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The World in Medicine
August 9, 2000

ECG Limitations

JAMA. 2000;284(6):686. doi:10.1001/jama.284.6.686

As athletes worldwide prepare for the 2000 Olympic Games in Sydney, Australia, researchers in Italy have sounded a note of cardiac caution. Electrocardiograms (ECGs) may detect abnormalities in an athlete's highly conditioned heart muscle that aren't necessarily signs of disease.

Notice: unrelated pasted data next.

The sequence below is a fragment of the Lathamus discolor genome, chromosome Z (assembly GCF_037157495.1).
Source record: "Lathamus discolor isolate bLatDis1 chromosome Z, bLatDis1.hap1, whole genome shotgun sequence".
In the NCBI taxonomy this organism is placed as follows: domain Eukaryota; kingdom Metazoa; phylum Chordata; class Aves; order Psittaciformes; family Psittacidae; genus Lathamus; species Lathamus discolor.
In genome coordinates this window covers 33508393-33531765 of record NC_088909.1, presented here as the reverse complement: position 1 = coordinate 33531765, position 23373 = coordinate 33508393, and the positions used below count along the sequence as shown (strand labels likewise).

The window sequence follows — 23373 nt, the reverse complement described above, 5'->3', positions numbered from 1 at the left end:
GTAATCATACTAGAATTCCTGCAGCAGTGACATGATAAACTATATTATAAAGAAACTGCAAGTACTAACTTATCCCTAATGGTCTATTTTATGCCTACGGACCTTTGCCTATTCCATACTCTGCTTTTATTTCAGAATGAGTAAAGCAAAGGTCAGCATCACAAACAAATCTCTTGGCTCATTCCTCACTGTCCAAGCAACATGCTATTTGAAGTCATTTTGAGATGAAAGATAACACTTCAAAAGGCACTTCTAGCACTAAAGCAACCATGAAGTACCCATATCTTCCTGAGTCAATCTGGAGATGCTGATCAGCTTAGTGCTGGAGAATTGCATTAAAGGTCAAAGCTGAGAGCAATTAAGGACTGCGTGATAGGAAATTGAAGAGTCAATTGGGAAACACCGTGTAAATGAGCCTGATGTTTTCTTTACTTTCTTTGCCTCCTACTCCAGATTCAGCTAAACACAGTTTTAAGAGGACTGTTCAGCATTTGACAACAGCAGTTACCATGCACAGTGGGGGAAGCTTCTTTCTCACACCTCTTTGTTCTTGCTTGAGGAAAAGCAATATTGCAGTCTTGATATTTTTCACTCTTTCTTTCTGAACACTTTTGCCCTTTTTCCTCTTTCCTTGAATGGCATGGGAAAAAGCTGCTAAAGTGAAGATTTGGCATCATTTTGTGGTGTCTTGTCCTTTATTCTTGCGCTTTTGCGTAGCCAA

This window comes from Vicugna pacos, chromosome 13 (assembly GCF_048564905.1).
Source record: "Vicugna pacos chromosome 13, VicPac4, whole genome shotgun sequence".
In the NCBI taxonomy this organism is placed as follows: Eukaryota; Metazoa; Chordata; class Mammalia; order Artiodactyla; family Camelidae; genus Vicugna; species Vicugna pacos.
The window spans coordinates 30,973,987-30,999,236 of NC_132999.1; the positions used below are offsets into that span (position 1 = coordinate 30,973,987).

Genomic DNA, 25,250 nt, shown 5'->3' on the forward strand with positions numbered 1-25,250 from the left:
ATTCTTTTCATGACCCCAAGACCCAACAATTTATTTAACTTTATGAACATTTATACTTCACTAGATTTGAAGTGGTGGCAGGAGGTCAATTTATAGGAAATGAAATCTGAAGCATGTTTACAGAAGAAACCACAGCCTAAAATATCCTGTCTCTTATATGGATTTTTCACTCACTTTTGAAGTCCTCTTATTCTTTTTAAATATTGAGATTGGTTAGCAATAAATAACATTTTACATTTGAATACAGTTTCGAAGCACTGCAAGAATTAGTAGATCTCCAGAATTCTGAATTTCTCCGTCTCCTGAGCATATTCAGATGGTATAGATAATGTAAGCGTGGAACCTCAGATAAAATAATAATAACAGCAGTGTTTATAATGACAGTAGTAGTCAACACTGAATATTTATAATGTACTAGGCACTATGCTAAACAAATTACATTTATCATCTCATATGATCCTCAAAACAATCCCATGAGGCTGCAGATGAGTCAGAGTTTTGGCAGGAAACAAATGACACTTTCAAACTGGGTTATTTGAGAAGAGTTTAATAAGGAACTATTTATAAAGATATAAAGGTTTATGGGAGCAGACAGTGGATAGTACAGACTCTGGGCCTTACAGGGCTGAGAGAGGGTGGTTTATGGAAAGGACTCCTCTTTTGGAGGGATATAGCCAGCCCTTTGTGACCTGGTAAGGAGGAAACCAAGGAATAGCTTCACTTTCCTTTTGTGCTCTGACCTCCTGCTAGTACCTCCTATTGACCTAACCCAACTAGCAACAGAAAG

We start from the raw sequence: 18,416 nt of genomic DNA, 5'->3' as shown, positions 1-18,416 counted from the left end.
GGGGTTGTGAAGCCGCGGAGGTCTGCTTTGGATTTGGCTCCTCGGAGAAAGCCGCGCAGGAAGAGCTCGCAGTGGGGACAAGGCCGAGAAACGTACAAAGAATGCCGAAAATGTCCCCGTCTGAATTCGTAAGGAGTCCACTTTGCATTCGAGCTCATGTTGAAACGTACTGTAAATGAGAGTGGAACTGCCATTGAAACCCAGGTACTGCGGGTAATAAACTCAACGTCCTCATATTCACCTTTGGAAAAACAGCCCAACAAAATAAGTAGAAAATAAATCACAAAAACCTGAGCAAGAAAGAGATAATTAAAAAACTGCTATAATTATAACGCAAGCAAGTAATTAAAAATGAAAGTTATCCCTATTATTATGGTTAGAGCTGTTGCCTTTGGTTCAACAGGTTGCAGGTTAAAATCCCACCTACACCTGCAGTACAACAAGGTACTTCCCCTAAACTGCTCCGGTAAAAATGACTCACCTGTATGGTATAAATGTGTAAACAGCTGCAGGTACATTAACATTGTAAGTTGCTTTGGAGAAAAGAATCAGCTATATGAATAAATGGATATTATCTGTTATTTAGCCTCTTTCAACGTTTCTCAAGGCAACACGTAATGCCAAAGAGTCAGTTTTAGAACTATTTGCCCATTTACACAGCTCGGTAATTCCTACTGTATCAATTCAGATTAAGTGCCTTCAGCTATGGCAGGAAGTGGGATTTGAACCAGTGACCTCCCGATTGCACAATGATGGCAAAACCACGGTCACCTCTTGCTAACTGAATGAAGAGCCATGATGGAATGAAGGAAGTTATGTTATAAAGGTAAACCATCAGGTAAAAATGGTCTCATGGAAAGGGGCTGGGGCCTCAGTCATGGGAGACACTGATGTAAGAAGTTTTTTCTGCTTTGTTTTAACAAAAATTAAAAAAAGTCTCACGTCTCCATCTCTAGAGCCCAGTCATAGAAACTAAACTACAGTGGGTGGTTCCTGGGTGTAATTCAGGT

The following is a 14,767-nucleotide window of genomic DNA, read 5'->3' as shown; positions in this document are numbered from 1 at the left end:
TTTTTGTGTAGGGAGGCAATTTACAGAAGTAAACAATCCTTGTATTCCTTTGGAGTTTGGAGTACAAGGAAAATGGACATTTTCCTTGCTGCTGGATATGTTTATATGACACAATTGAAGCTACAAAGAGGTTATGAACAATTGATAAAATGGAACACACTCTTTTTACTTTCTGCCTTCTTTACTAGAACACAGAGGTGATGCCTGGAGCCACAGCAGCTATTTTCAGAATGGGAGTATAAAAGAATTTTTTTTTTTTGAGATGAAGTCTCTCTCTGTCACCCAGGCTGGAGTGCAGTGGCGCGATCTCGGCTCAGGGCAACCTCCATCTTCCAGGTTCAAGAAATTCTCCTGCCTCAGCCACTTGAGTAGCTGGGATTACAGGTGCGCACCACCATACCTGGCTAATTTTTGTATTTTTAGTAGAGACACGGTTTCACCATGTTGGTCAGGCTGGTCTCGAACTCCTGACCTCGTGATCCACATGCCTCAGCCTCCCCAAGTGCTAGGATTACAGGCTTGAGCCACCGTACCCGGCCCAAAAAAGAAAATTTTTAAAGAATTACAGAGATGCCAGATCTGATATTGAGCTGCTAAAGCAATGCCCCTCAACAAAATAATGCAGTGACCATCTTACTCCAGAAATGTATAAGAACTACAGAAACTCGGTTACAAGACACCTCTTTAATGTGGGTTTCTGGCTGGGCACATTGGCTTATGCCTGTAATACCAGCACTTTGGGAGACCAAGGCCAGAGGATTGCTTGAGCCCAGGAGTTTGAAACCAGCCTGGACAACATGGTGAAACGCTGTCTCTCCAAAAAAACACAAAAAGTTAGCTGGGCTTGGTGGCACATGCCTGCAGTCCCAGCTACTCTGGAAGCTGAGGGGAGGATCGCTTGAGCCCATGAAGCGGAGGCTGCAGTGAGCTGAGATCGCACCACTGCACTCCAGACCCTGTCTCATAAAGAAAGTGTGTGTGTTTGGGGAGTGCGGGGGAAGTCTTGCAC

"Athletic conditioning is responsible for lots of changes in an athlete's ECG," Antonio Pelliccia, MD, of the Institute of Sports Science in Rome, explained. During a 2-year study, Pelliccia and colleagues compared the results of echocardiograms and ECGs in 1005 competitive athletes. While the echocardiograms revealed abnormalities in 5% of the athletes tested, ECGs were distinctly or mildly abnormal in 40% of the athletes. Distinct abnormalities consisted mainly of indications of enlarged left ventricles and increased thickness in the heart wall. Athletes with these results commonly participated in endurance sports—rowing, cycling, and long-distance running. But follow-up tests over a 3-year period showed these athletes had no structural malformations in their hearts.